Administrative law – Criminal matters – Consumer protection – Class proceedings application – Arbitration agreements – Judicial review – Stay of proceedings – Jurisdiction of court – Compliance with legislation – Statutory interpretation
Briones v. National Money Mart Co.,  M.J. No. 154, 2014 MBCA 57, Manitoba Court of Appeal, June 5, 2014, M.A. Monnin, H.C. Beard and C.J. Mainella JJ.A.
Appellant, National Money Mart Co., sought a judicial review of an order dismissing its motion for a stay of a proposed class action proceeding brought by the Respondent, Jenny Briones, seeking to recover certain payday loan fees which she alleges were collected by the Appellant from her and other borrowers in violation of S. 347(1) of the Criminal Code.
Before the motion judge, the Appellant argued that the Respondent’s claim should be stayed because she entered into multiple written agreements requiring her to mediate and/or arbitrate her disputes with the Appellant.
The motion judge held that the central issue was whether as a matter of statutory interpretation the Unconscionable Transaction Relief Act (the “UTRA”) and the Consumer Protection Act (the “CPA”) limits the applicability of the arbitration clause and, if so, its extent and effect on the Respondent’s action. The motion judge concluded that the Arbitration Act was to be read as subject to the UTRA and the CPA and that the determination of whether those Acts override the arbitration agreement must be made based on the principles and approach of the Supreme Court of Canada in Seidel v. Telus Communications Inc., 2011 SCC 15 (“Seidel”). The motion judge declined to order a stay, relying on his interpretation of the UTRA and the CPA, and the decision in Seidel. The motion judge also exercised his discretion in declining to order a stay with respect to that portion of the Respondent’s claim that was clearly subject to arbitration and mediation. The motion judge held that arbitration must give way to litigation where there are overlapping matters that cannot be reasonably separated.
On appeal, the Appellant argued that the motion judge erred in his interpretation of the UTRA, the CPA and Seidel.
The Court of Appeal held that the question of whether a stay of the court action in this case should have been granted in favour of arbitration is answered, in large part, by the interpretation and application of the UTRA. The Court reviewed the jurisprudence, stating that courts have made strong statements about the important purpose of both consumer protection legislation such as the UTRA and private arbitration.
The Court of Appeal held that it was only possible in Manitoba to bring an action under the UTRA in the Court of the Queen’s Bench, to the exclusion of arbitration. The Court of Appeal relied upon the definition of “court” in s. 1 of the UTRA to mean the Court of the Queen’s Bench. The court then held that the interpretation of s. 1 as an exclusive definition of the meaning of “court” was assisted by the wording of s. 4 of UTRA. The opening words of that provision are, “In addition to any right that a debtor may have under this or any other Act or otherwise.” In the court’s view, the use of the words “or otherwise” indicates that, notwithstanding any other right that a debtor may have to obtain relief in respect to money lent, he also has a right to obtain relief from a judge of the Court of the Queen’s Bench. Further, s. 4 gives a person the right to apply to a “judge of the court” for relief. The court held that these words, taken together, constitute a clear statement of legislative intent as to the overriding jurisdiction of the Court of the Queen’s Bench, despite any contract to the contrary agreeing to settle disputes by arbitration.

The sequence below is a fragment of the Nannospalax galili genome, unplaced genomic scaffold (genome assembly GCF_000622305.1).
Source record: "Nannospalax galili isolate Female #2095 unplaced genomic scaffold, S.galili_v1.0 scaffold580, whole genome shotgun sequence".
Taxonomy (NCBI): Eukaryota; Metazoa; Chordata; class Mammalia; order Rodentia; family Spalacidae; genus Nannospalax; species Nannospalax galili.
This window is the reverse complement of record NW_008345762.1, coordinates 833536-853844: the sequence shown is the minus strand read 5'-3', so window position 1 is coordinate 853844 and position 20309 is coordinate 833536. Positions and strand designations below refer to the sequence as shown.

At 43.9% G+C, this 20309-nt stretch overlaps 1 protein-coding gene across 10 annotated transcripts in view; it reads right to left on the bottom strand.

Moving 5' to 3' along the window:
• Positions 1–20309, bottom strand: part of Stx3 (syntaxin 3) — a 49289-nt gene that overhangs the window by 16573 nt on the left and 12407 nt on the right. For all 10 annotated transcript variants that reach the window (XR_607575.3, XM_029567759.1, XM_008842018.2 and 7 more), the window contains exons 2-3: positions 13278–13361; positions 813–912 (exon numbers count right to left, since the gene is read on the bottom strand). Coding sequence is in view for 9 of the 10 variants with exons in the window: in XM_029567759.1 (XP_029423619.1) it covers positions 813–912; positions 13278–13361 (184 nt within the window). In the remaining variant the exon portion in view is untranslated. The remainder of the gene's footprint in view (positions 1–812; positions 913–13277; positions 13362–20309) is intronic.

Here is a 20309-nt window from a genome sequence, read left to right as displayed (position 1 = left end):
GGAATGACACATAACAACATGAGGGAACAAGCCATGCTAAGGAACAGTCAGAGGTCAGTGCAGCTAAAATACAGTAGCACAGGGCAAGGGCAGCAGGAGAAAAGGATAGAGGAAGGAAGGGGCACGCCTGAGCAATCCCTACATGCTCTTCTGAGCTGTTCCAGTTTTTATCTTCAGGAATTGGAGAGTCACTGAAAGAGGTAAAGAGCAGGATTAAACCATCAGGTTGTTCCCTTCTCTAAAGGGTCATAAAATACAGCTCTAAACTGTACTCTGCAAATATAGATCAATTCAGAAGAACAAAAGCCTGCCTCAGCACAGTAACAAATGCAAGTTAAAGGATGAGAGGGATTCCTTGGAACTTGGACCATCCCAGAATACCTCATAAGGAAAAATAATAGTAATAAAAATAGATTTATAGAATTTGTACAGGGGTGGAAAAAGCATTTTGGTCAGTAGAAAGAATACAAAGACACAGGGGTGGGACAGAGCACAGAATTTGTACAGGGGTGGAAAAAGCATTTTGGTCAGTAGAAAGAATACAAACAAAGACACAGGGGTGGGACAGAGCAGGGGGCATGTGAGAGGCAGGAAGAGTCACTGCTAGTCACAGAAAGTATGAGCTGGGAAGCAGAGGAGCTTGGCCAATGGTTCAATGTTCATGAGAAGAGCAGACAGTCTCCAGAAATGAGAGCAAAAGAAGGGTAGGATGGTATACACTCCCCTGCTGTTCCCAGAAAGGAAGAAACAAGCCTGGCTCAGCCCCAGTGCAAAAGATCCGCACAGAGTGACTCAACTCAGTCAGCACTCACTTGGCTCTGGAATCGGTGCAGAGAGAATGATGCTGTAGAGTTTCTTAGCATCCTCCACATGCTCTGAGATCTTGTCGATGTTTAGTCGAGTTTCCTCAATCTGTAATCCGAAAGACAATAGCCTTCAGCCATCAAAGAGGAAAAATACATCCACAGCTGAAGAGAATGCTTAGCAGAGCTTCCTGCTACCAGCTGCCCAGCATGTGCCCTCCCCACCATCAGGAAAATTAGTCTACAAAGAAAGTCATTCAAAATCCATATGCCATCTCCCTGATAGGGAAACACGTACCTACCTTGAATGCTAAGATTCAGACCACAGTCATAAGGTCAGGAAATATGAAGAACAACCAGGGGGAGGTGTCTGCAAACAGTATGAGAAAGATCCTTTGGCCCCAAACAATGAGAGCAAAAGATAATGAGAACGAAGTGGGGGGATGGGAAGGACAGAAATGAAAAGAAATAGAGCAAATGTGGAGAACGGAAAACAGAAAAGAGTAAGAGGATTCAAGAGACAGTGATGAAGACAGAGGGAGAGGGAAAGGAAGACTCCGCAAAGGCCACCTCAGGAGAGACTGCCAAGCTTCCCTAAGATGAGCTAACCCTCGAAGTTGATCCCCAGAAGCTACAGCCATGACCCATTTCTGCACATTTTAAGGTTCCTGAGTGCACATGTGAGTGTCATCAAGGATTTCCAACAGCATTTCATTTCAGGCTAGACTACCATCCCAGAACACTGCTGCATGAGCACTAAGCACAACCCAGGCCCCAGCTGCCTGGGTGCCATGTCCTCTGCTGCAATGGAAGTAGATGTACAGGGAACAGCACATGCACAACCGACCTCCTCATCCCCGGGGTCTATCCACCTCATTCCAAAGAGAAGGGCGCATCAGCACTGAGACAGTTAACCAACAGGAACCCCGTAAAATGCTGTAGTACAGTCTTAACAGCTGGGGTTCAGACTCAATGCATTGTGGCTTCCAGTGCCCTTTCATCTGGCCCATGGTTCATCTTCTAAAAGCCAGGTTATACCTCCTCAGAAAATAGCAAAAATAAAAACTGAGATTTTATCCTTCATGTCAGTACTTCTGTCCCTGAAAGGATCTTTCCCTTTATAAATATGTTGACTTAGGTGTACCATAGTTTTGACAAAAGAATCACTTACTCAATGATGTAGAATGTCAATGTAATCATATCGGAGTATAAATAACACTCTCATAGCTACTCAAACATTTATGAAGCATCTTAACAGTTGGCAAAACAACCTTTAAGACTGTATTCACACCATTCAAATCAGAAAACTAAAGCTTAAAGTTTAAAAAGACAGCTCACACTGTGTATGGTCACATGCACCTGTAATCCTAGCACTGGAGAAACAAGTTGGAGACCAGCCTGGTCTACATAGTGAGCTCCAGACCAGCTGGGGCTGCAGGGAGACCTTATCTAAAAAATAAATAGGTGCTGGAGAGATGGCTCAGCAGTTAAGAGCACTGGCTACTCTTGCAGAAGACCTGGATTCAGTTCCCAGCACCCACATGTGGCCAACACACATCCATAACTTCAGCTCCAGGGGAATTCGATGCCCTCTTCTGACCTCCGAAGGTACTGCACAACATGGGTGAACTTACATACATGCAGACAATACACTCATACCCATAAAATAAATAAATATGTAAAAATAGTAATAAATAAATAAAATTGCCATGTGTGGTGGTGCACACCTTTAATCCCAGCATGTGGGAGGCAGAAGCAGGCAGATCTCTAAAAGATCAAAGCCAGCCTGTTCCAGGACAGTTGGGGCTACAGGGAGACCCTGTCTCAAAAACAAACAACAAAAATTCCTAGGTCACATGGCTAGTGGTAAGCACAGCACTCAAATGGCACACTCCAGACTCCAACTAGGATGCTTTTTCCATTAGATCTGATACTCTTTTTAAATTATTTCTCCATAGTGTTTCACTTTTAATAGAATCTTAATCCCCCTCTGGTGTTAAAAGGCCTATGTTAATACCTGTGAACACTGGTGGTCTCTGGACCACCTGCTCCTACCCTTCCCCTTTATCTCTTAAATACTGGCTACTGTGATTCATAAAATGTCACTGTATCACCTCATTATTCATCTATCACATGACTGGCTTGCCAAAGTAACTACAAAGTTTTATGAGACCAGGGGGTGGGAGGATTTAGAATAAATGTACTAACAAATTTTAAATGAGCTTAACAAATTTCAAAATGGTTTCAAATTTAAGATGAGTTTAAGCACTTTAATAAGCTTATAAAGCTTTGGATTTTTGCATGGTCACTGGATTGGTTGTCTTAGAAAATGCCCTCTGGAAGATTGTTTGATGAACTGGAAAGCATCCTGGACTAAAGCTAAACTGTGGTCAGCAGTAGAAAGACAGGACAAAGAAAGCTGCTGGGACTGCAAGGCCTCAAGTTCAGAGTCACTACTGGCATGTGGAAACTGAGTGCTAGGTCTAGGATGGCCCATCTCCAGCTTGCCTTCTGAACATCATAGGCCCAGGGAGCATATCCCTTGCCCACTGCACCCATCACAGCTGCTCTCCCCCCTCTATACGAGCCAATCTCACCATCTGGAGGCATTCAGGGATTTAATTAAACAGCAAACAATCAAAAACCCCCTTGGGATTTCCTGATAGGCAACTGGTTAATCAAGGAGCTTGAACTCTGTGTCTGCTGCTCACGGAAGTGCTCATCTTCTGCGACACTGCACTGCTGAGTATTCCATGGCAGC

The court agreed with the motion judge’s conclusion that the Court of the Queen’s Bench had exclusive jurisdiction over actions under the UTRA, to the exclusion of arbitration, albeit, on somewhat different grounds. The court concluded that the subject matter of the dispute, being an action under the UTRA, came within s. 7(2)(c) of the Arbitration Act as one that was “not capable of being the subject of arbitration under Manitoba law.”
With respect to the motion judge’s decision to decline an order to stay a portion of the Respondent’s claim, the court held that that decision was a logical and reasonable extension of the decision that the motion judge arrived at with respect to the substantive issue that was before him.
The Court of Appeal was not persuaded that the motion judge erred in denying the Appellant’s application to stay the proceeding against it, and dismissed the appeal with costs.
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